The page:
Steelers eager to move past injury-marred first half


PITTSBURGH (AP) — The bold-faced names expected to power one of the NFL’s most talented offenses have spent the first half of the season like passengers on a subway at rush hour, one hopping on the train while another hops off. The defense that entered September as a question mark is now an aggressive exclamation point.

Good luck trying to figure the Pittsburgh Steelers out. They’re too busy trying to plug holes to try.

Maurkice Pouncey? Still on injured reserve and increasingly unlikely to return. Le’Veon Bell? Out for the season with a torn MCL in his right knee. Ben Roethlisberger? Lumbering around with a bulky brace on the throbbing left leg that forced him to miss a month.

Maybe the only good thing about Pittsburgh’s opening eight weeks is that they’re over.

“We’re closing the chapter on the first half of the season, so that’s a good thing,” Roethlisberger said Wednesday. “We can move on and don’t have to talk about it, because there were some negatives in that first half.”

The infuriating kind the Steelers (4-4) had little control over. Pouncey didn’t even make it to September after tearing up his left ankle in preseason. Roethlisberger and Bell played alongside each other for all of four quarters before Bell’s right knee was pinned awkwardly underneath him in the second quarter of last weekend’s loss to Cincinnati. Wide receiver Martavis Bryant sat out five games stemming from a drug suspension and a minor knee issue while Bell was forced to watch for two weeks while serving a suspension of his own.

Though Roethlisberger stressed he “doesn’t see why anything has changed” in terms of expectations, the reality is the group that walks onto the field on Sunday against surprising Oakland (4-3) doesn’t resemble the one everyone thought they’d see.

Never one to blame issues on health — as coach Mike Tomlin likes to say the injury rate is 100 percent — absorbing so many to so many vital parts in such a short period of time is less than ideal.

“It’s been frustrating and I know where offensively we can be,” right tackle Marcus Gilbert said. “Dealing with these injuries to key players kind of affects the offense.”

Roethlisberger and offensive coordinator Todd Haley figured the Steelers could average 30 points a game when the season started. So far Pittsburgh has only hit that number once, putting up 43 in a romp over San Francisco in Week 2 that looked more impressive at the time than it does in hindsight.

The 49ers are a mess and when Roethlisberger was tackled awkwardly against St. Louis seven days later, any early momentum came to a shuddering stop. Roethlisberger’s return versus Cincinnati put Pittsburgh as close to full strength as it’s been all year. It lasted less than two quarters. By halftime Bell was in the locker room and the Steelers were scrambling.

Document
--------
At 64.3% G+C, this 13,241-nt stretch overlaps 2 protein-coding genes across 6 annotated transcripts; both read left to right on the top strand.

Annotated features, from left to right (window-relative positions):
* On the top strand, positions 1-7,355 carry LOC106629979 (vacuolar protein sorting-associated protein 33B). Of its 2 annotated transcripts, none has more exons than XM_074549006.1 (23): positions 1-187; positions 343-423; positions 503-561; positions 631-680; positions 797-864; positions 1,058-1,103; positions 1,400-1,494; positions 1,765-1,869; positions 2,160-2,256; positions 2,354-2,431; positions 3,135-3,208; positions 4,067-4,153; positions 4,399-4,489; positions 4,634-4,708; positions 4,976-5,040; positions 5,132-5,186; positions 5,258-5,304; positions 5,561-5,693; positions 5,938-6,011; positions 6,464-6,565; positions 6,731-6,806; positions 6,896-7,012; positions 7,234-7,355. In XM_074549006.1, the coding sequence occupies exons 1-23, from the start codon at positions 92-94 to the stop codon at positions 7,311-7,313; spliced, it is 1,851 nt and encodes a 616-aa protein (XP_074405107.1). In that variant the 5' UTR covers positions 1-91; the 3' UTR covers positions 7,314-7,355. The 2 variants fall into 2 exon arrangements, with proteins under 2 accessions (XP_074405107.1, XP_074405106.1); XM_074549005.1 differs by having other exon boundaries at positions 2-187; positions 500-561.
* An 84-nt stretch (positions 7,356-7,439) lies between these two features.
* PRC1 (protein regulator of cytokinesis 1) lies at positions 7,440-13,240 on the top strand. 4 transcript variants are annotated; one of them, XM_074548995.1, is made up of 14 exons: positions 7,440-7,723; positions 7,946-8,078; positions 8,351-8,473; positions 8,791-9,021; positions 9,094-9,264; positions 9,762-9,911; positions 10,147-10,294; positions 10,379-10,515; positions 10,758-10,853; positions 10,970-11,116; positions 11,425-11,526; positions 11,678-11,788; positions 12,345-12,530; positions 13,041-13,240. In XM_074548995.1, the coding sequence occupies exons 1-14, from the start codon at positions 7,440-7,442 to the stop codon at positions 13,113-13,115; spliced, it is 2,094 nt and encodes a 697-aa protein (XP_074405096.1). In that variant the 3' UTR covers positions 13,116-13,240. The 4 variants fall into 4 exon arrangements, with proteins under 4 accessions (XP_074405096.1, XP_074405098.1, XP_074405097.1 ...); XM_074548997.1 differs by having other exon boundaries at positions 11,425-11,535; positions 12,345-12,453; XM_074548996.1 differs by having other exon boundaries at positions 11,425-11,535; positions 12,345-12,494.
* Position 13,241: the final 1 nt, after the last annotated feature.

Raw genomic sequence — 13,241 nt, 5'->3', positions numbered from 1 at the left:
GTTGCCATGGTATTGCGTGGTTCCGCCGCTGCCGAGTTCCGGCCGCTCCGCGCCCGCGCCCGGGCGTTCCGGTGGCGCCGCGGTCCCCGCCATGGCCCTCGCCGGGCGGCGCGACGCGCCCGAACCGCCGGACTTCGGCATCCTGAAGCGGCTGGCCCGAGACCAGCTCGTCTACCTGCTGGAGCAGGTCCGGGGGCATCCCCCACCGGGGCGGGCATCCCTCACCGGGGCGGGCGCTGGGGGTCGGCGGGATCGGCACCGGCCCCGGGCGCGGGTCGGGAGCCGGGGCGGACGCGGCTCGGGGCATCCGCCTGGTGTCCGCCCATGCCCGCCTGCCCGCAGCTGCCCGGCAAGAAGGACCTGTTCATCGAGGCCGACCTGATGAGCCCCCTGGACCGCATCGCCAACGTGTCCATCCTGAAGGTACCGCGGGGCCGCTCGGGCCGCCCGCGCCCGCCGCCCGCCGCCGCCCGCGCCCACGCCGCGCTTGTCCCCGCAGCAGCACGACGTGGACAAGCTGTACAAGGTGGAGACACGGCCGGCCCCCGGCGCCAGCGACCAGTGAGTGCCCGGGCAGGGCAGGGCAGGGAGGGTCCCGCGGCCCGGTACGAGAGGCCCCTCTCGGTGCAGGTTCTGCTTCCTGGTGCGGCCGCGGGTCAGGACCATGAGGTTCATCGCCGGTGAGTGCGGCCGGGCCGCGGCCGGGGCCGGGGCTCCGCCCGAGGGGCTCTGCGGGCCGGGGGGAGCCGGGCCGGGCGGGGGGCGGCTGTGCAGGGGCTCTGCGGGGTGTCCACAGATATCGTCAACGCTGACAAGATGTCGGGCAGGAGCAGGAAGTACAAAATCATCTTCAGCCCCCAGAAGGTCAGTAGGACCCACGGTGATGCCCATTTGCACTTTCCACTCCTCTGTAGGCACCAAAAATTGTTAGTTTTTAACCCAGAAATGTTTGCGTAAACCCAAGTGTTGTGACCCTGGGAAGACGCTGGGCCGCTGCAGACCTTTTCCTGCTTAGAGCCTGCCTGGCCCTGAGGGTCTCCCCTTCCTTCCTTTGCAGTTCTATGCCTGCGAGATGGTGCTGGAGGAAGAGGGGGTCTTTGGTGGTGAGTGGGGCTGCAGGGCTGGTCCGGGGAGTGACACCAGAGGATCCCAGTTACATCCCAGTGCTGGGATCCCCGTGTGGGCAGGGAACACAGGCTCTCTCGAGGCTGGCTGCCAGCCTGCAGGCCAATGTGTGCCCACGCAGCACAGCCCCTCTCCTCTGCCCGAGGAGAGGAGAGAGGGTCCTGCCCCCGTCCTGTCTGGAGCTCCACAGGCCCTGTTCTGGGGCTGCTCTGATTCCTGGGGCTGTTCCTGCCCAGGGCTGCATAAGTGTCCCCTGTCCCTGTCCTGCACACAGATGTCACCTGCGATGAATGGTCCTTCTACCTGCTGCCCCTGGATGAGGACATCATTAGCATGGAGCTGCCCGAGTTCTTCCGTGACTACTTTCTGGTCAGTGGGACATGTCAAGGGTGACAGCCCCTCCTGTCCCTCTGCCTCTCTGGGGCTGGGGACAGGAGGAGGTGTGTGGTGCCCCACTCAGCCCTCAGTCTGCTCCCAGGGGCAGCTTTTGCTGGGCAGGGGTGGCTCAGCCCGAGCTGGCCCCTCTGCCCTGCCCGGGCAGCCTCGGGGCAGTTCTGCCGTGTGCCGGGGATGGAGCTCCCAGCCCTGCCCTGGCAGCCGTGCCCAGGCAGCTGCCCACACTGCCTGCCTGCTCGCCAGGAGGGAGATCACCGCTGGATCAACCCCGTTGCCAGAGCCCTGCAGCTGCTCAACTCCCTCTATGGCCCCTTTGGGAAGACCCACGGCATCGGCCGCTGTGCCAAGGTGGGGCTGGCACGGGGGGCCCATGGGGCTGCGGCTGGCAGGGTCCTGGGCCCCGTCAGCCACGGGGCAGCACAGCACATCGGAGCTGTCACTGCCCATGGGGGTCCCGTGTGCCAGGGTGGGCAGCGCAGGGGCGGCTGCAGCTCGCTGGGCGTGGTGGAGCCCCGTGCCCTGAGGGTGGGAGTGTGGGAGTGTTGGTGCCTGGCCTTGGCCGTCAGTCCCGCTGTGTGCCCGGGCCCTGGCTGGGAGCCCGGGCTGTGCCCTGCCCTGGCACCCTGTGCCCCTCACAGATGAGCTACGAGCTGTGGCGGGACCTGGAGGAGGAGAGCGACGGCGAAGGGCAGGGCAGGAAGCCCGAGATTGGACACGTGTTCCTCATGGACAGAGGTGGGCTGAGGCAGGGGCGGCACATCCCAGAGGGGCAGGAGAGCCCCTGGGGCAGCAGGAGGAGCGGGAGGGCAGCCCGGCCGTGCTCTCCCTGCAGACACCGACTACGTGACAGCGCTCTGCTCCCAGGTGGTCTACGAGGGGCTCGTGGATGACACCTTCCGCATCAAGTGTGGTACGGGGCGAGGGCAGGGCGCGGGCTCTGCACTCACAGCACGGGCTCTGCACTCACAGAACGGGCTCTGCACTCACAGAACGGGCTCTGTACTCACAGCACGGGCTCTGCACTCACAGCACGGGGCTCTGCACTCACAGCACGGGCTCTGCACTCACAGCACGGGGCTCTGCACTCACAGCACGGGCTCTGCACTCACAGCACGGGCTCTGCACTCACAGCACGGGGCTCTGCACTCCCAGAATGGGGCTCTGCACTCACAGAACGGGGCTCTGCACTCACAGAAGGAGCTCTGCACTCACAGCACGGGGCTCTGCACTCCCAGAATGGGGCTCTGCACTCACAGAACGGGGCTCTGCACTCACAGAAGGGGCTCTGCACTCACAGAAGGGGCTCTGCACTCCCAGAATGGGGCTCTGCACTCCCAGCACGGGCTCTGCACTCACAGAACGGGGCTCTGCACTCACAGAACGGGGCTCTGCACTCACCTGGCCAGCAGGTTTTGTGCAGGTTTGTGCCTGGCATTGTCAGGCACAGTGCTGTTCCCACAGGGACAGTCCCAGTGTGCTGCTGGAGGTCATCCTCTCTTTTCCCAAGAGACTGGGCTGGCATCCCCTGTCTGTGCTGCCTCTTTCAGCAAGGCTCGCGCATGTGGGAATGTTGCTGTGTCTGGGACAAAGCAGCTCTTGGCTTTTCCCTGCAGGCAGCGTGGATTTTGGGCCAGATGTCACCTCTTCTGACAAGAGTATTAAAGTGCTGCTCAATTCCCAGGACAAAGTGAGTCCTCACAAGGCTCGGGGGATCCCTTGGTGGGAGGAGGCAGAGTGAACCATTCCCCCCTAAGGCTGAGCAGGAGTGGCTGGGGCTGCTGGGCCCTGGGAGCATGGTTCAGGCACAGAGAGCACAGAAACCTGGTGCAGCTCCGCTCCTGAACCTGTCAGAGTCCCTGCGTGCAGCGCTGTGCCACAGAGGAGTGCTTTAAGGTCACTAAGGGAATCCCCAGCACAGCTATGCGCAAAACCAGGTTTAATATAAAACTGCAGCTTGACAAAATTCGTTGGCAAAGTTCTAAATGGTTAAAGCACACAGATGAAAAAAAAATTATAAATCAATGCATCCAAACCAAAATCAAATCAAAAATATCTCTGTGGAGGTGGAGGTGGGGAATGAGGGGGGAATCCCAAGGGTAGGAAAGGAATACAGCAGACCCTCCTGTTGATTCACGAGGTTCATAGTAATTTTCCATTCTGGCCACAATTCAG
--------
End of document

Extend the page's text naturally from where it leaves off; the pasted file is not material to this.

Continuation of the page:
“We have to find a way to get the job done,” wide receiver Antonio Brown said. “We can’t place an emphasis on who is not there.”

Veteran DeAngelo Williams filled in capably while Bell was suspended and ripped off a 55-yard sprint in the third quarter against Cincinnati. Yet he hasn’t been a true feature back over an extended stretch since 2008, when he made his lone Pro Bowl.

Tomlin promised his team would “rally around” Williams and even at .500 the Steelers are hardly out of the playoff mix. Yet with a brutal post-Thanksgiving stretch that includes trips to Seattle and Cincinnati as well as a visit from Denver, Pittsburgh is rapidly running out of wiggle room. A loss to the Raiders would be a significant blow to a group that began the year firmly believing it could contend for the AFC championship.

That belief still exists, thanks in large part to the rapid maturity of the defense. Coordinator Keith Butler has instilled his group with an aggressiveness it lacked during longtime coordinator Dick LeBeau’s final seasons. Pittsburgh is fifth in points allowed and sacks even with defensive end Stephon Tuitt and linebacker Ryan Shazier spending the first two months dealing with various medical issues.

“This is the game we sign up for,” defensive end Cam Heyward said. “That’s why we like it. We want our defense to have the pressure on our back. If our offense gives us 3 points we think we can win games.”

Good, because there may be a point in the near future where it will have to.

Notes: Bryant, WR Markus Wheaton, TE Matt Spaeth and LB Terence Garvin did not practice on Wednesday. Tuitt and S Will Allen were limited. QB Michael Vick and S Mike Mitchell were full participants. … The Steelers activated CB Doran Grant from the practice squad and released WR Tyler Murphy.

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